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d3 Architecture Festival in Partnership with RIBA Gulf Chapter Kicks Off in Dubai


The inaugural d3 Architecture Festival in partnership with the Royal Institute of British Architects Gulf Chapter (RIBA Gulf Chapter), with the support of RIBA, has officially started, raising the curtain on the emirate’s first platform showcasing architecture, urbanism and development.

Launched by Dubai Design District (d3) to steer the industry towards a more sustainable future, the multi-day event is held under the theme ‘Identity, Context and Placemaking in the Gulf’ and features a mix of physical and digital events.

It celebrates the role architecture has played in shaping Dubai’s iconic skyline and the UAE’s vision for a diversified economy in which real estate and construction’s contribution has increased exponentially.

Socially and economically, architecture has never been so important. Urbanisation is increasing and the United Nations estimates that the global population will reach 9.7 billion people by 2050, two-thirds of which will live in cities. This will create an unprecedented pace of change that will significantly impact infrastructure, housing and sustainability, requiring architects to reimagine how entire cities are designed.

Khadija Al Bastaki, Executive Director of d3, said: “The growing need to build future-proof cities represents both an existential challenge and an exciting new horizon, which is why we established the d3 Architecture Festival in partnership with RIBA Gulf. Creating a dialogue on identity, context and placemaking will enable us to come together to consider how the built environment can impact the economy, the environment and society at large.”

She added: “As a home to more than 50 architecture companies, d3 is proud to have launched this event in collaboration with our partners to connect the community, and cement Dubai’s reputation as an attractive destination for talent and innovation.”

Running until 13 November, the festival was curated with Juan Roldan, Associate Professor in the College of Architecture, Art & Design at the American University of Sharjah. It blends a mix of physical and digital events including live-streamed talks and workshops, as well as a physical exhibition showcasing works from 39 shortlisted entries across the GCC.

The physical exhibition is located in Building 6, d3. It features photographs of key projects such as the Museum of the Future by Killa Design and Sharjah-based waste management company Bee’ah’s new headquarters, designed by d3 business partner Zaha Hadid Architects.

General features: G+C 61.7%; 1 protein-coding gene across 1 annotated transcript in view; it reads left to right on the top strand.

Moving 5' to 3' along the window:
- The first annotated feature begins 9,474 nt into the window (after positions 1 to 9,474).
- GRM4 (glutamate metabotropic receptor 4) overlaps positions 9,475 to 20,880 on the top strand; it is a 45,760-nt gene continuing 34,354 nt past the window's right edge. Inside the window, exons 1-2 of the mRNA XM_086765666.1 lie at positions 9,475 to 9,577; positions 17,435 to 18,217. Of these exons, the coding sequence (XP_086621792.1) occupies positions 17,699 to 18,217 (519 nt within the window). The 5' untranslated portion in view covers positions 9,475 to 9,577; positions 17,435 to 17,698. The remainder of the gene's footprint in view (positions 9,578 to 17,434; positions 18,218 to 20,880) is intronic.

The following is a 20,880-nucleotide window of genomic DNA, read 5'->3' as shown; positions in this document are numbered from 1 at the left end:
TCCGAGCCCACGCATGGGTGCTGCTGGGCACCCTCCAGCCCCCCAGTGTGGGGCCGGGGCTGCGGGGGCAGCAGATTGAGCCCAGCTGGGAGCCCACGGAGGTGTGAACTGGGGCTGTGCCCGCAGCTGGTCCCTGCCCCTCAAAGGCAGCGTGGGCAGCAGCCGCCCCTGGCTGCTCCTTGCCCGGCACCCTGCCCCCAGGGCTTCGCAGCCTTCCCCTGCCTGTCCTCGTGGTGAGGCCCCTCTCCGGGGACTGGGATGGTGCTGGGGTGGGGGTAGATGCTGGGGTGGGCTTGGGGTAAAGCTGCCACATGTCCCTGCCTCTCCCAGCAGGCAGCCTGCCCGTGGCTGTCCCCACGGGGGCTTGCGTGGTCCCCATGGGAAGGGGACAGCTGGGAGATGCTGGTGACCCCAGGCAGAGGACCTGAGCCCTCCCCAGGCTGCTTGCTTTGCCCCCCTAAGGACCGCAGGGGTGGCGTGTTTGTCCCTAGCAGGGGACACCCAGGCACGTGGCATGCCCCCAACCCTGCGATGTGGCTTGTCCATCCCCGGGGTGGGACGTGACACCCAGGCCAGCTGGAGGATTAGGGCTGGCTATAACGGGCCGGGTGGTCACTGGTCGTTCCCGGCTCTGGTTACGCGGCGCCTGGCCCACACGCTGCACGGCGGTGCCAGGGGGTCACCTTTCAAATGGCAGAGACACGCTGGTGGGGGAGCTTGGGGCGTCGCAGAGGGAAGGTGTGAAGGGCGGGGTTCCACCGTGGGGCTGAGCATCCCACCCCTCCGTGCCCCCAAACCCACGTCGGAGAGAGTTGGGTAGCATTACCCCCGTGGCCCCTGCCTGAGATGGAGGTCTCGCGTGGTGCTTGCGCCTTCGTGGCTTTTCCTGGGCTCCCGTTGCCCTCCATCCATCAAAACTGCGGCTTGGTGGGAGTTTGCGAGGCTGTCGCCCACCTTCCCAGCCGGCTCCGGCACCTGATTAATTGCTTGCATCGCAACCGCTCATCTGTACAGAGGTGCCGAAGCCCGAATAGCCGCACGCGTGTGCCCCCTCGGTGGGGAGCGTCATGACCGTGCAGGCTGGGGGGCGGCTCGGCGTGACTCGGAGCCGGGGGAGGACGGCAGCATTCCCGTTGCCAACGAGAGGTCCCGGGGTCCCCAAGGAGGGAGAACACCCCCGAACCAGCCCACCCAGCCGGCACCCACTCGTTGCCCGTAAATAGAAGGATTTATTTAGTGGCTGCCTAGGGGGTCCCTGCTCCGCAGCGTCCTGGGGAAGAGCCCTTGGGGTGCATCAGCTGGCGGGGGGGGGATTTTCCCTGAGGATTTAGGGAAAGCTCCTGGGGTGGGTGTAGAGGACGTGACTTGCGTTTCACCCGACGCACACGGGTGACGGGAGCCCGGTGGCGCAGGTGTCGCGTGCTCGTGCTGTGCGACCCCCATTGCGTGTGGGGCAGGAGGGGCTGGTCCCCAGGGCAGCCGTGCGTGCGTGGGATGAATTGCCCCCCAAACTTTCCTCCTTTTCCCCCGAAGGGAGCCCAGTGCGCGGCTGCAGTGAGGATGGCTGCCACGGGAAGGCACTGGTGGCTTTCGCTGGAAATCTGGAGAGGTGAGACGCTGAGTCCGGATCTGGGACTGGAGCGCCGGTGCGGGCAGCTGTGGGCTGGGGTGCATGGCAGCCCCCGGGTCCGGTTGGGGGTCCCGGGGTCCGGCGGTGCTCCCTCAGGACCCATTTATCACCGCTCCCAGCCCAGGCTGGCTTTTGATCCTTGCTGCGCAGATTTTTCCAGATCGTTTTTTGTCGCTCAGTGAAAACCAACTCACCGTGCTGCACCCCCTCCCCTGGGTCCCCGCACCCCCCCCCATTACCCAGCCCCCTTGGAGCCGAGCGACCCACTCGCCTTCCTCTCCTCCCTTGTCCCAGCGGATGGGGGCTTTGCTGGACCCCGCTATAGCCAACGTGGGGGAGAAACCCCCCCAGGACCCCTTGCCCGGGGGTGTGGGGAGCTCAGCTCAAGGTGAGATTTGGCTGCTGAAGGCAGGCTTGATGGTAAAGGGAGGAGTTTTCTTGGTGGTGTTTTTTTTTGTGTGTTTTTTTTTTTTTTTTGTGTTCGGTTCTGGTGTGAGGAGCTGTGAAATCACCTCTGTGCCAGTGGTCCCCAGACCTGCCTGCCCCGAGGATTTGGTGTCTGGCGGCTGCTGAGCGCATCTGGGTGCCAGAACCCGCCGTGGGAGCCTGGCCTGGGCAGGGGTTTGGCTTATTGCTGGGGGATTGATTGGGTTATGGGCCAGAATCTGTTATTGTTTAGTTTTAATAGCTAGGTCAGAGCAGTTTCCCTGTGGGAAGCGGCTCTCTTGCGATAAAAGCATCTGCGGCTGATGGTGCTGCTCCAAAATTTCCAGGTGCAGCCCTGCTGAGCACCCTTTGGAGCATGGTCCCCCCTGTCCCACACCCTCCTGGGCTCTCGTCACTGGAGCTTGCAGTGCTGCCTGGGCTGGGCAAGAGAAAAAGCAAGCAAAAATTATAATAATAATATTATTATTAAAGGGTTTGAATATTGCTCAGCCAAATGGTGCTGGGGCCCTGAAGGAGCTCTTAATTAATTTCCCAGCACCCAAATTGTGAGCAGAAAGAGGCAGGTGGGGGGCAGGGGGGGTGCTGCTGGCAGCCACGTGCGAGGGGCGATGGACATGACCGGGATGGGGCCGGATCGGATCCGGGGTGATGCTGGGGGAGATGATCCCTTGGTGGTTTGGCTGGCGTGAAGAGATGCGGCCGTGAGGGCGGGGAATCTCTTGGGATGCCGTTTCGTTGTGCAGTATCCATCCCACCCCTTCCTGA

The festival’s first live-streamed panel discussion, titled ‘Shaping The City – What the Future Holds for Urban Development’, explored the impact of large-scale projects over the last decade and what the next 10 years will look like.

It was moderated by Andy Shaw, Chair of RIBA Gulf Chapter and drew the participation of Christos Passas, Design Director of Zaha Hadid Architects; Arjan Pit of UN Studio; Frans Van Vure, Director of UN Studio; Ewa Juszczyk, Senior Associate Director of Benoy; and Mouaz Abouzaid, Founder of Verform.

Christos Passas of Zaha Hadid Architects, who designed the Opus in Dubai, said: “Middle Eastern cities have shown tremendous leadership in reinventing what a modern, contemporary metropolis in the Arab world can be, and in that sense Dubai and Abu Dhabi have taken the lead in this rapid evolution.”

The second session – Circularity and Built Environment: Impact on Economy, Environment and Society – was moderated by Mercedes Gargallo, Associate of Arup. She was joined by Karim El Jisr, Chief Sustainability Officer at Diamond Developers; Majd Fayyad, Technical Manager at the Emirates Green Building Council; Richard Fenne, Principal at Woods Bagot; and Patrik Schumacher, Principal at Zaha Hadid Architects.

On this topic, Karim El Jisr said: “The circular economy is something that has emerged in recent years and is very much in line with sustainability. If you want to be sustainable today have to be circular; if you do not adopt circularity in your strategy, construction methods or manufacturing processes then you cannot be sustainable. We have a great proof of concept which is The Sustainable City here in Dubai that promotes living locally, which in turn promotes environmental sustainability.”

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